Zach Mettenberger inherited the job of starting quarterback at LSU with great fan fare, billed as an upgrade from the Jordan Jefferson-Jarrett Lee combo that led the Tigers to the BCS title game last season.
Just in time for the Alabama game, Mettenberger seemingly arrived.
The junior quarterback connected on 24 of 35 passes for 298 yards and a touchdown, outdueling dark horse Heisman Trophy hopeful A.J. McCarron and nearly leading the fifth-ranked Tigers to an upset of No. 1 Alabama.
A late touchdown gave the Crimson Tide a 21-17 lead to keep alive Alabama’s hopes of a repeat national championship.
“As well as I played, I would’ve traded three interceptions for the win tonight,” Mettenberger said.
There’s no denying Mettenberger played well.
He threw for more yards against the vaunted Crimson Tide defense of any quarterback since Ryan Mallet of Arkansas two seasons ago. No quarterback this season had touched the Alabama defense for more than 200 yards.
To find an LSU quarterback with a more productive outing, you have to go all the way back to 2007, when Matt Flynn threw for 353 yards in a win over Alabama.
“I was thrilled with the way Zach Mettenberger played,” coach Les Miles said. “He made all the passes, and he was competitive and fought.”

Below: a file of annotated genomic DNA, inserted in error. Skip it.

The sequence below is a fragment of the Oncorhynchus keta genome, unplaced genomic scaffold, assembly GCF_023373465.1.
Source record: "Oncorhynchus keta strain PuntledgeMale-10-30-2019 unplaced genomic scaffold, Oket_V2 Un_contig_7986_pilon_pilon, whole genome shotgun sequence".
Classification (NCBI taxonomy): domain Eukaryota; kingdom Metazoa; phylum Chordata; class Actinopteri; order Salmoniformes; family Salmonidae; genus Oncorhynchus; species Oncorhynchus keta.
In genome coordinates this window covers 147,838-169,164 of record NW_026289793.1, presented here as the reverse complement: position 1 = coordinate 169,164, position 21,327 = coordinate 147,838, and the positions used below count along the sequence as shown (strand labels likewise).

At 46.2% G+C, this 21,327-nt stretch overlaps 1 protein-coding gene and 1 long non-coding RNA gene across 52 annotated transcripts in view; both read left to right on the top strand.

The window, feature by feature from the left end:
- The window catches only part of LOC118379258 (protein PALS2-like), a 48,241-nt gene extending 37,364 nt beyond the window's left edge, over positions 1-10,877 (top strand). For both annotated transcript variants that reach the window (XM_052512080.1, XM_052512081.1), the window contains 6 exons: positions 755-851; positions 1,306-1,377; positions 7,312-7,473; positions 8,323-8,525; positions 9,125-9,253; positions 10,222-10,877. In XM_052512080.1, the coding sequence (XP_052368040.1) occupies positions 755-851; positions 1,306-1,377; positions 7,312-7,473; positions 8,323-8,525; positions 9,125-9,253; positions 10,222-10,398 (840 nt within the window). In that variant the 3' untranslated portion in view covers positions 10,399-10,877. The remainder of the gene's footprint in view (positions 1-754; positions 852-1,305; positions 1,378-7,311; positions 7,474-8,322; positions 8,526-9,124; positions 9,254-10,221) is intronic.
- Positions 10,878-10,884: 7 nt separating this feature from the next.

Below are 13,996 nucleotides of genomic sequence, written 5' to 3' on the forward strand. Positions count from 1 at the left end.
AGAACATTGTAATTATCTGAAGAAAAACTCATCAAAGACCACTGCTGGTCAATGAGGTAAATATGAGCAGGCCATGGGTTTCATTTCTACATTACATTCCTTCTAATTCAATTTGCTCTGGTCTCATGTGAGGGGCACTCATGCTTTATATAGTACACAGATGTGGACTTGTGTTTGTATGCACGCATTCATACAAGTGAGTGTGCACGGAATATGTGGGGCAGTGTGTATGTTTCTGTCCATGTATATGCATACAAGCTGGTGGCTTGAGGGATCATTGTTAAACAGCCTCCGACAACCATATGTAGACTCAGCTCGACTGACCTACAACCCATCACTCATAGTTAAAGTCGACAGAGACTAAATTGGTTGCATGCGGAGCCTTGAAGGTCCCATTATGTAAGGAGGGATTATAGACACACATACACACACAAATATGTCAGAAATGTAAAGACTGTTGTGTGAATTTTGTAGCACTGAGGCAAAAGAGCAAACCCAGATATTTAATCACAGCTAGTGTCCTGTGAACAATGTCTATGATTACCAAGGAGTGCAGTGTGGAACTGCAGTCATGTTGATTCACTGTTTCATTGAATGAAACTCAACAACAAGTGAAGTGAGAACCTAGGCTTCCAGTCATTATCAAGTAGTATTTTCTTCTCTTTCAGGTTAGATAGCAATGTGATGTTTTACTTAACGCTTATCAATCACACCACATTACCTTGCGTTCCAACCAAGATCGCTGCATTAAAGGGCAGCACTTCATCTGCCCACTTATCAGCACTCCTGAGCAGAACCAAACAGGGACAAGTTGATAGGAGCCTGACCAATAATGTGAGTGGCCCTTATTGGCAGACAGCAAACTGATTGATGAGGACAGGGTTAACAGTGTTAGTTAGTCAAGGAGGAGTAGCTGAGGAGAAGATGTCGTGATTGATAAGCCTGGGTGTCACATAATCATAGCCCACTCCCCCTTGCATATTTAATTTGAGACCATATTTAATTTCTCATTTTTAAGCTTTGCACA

Mettenberger, dubbed the “Mettsiah” by LSU fans, had struggled to match the great hype surrounding him through the first eight games of the season.
Saturday, in the biggest game of LSU’s season, he looked almighty.
“I saw him throw it,” Miles said. “Just uncork it and let it ride.”
Mettenberger did much of his damage in the second half, leading LSU back from a 14-3 deficit with a pair of touchdown-scoring drives filled with third-down conversions.
LSU had struggled to move the chains much of the season, but Saturday converted 10 of 20 times on third down.
Mettenberger gave LSU its only lead when he stepped back in the pocket and lofted a jump ball to Jarvis Landry, who leaped above an Alabama defender to put the Tigers ahead 17-14 on a 14-yard catch with 12:58 to play.
After the score, Mettenberger motioned to Alabama fans as if talking on the phone.
Mettenberger said his cell phone number got out and that he received calls during the week from the Bama faithful. He said he stopped answering the phone three days before the game.
With a chance for LSU to knock off the nation’s top team and put itself squarely in the BCS title chase, Mettenberger fell just short of leading LSU to victory.
But when the Tigers needed him most, he certainly answered the call.
“We played with confidence tonight,” Mettenberger said. “We executed well and didn’t make a lot of mistakes.”